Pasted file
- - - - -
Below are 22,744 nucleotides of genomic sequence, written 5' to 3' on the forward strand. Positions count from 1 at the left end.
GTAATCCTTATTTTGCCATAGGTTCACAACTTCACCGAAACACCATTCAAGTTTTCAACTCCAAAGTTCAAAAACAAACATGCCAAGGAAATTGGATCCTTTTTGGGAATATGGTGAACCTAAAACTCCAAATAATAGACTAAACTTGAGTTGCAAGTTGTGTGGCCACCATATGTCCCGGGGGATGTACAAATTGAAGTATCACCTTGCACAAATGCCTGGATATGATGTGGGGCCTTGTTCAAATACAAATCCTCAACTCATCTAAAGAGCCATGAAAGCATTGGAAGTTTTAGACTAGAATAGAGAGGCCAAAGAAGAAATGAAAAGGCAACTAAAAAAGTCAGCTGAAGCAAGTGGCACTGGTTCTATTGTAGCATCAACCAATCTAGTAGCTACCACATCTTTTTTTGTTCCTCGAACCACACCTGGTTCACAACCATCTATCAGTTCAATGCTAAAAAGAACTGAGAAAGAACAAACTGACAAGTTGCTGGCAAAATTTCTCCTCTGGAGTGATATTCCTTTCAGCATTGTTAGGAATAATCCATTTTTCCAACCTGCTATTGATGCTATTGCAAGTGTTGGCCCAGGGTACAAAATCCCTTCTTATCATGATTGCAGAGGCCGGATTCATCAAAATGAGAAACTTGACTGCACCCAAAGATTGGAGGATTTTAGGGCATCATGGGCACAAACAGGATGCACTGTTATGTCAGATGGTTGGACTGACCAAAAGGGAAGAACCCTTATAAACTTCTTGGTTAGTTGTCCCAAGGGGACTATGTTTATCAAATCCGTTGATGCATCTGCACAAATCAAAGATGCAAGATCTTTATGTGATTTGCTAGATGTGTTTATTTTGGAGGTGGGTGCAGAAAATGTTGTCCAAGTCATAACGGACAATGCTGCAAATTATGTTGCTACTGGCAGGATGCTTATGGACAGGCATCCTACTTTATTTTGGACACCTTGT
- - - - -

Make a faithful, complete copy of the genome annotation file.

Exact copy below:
Below are 22,744 nucleotides of genomic sequence, written 5' to 3' on the forward strand. Positions count from 1 at the left end.
GTAATCCTTATTTTGCCATAGGTTCACAACTTCACCGAAACACCATTCAAGTTTTCAACTCCAAAGTTCAAAAACAAACATGCCAAGGAAATTGGATCCTTTTTGGGAATATGGTGAACCTAAAACTCCAAATAATAGACTAAACTTGAGTTGCAAGTTGTGTGGCCACCATATGTCCCGGGGGATGTACAAATTGAAGTATCACCTTGCACAAATGCCTGGATATGATGTGGGGCCTTGTTCAAATACAAATCCTCAACTCATCTAAAGAGCCATGAAAGCATTGGAAGTTTTAGACTAGAATAGAGAGGCCAAAGAAGAAATGAAAAGGCAACTAAAAAAGTCAGCTGAAGCAAGTGGCACTGGTTCTATTGTAGCATCAACCAATCTAGTAGCTACCACATCTTTTTTTGTTCCTCGAACCACACCTGGTTCACAACCATCTATCAGTTCAATGCTAAAAAGAACTGAGAAAGAACAAACTGACAAGTTGCTGGCAAAATTTCTCCTCTGGAGTGATATTCCTTTCAGCATTGTTAGGAATAATCCATTTTTCCAACCTGCTATTGATGCTATTGCAAGTGTTGGCCCAGGGTACAAAATCCCTTCTTATCATGATTGCAGAGGCCGGATTCATCAAAATGAGAAACTTGACTGCACCCAAAGATTGGAGGATTTTAGGGCATCATGGGCACAAACAGGATGCACTGTTATGTCAGATGGTTGGACTGACCAAAAGGGAAGAACCCTTATAAACTTCTTGGTTAGTTGTCCCAAGGGGACTATGTTTATCAAATCCGTTGATGCATCTGCACAAATCAAAGATGCAAGATCTTTATGTGATTTGCTAGATGTGTTTATTTTGGAGGTGGGTGCAGAAAATGTTGTCCAAGTCATAACGGACAATGCTGCAAATTATGTTGCTACTGGCAGGATGCTTATGGACAGGCATCCTACTTTATTTTGGACACCTTGT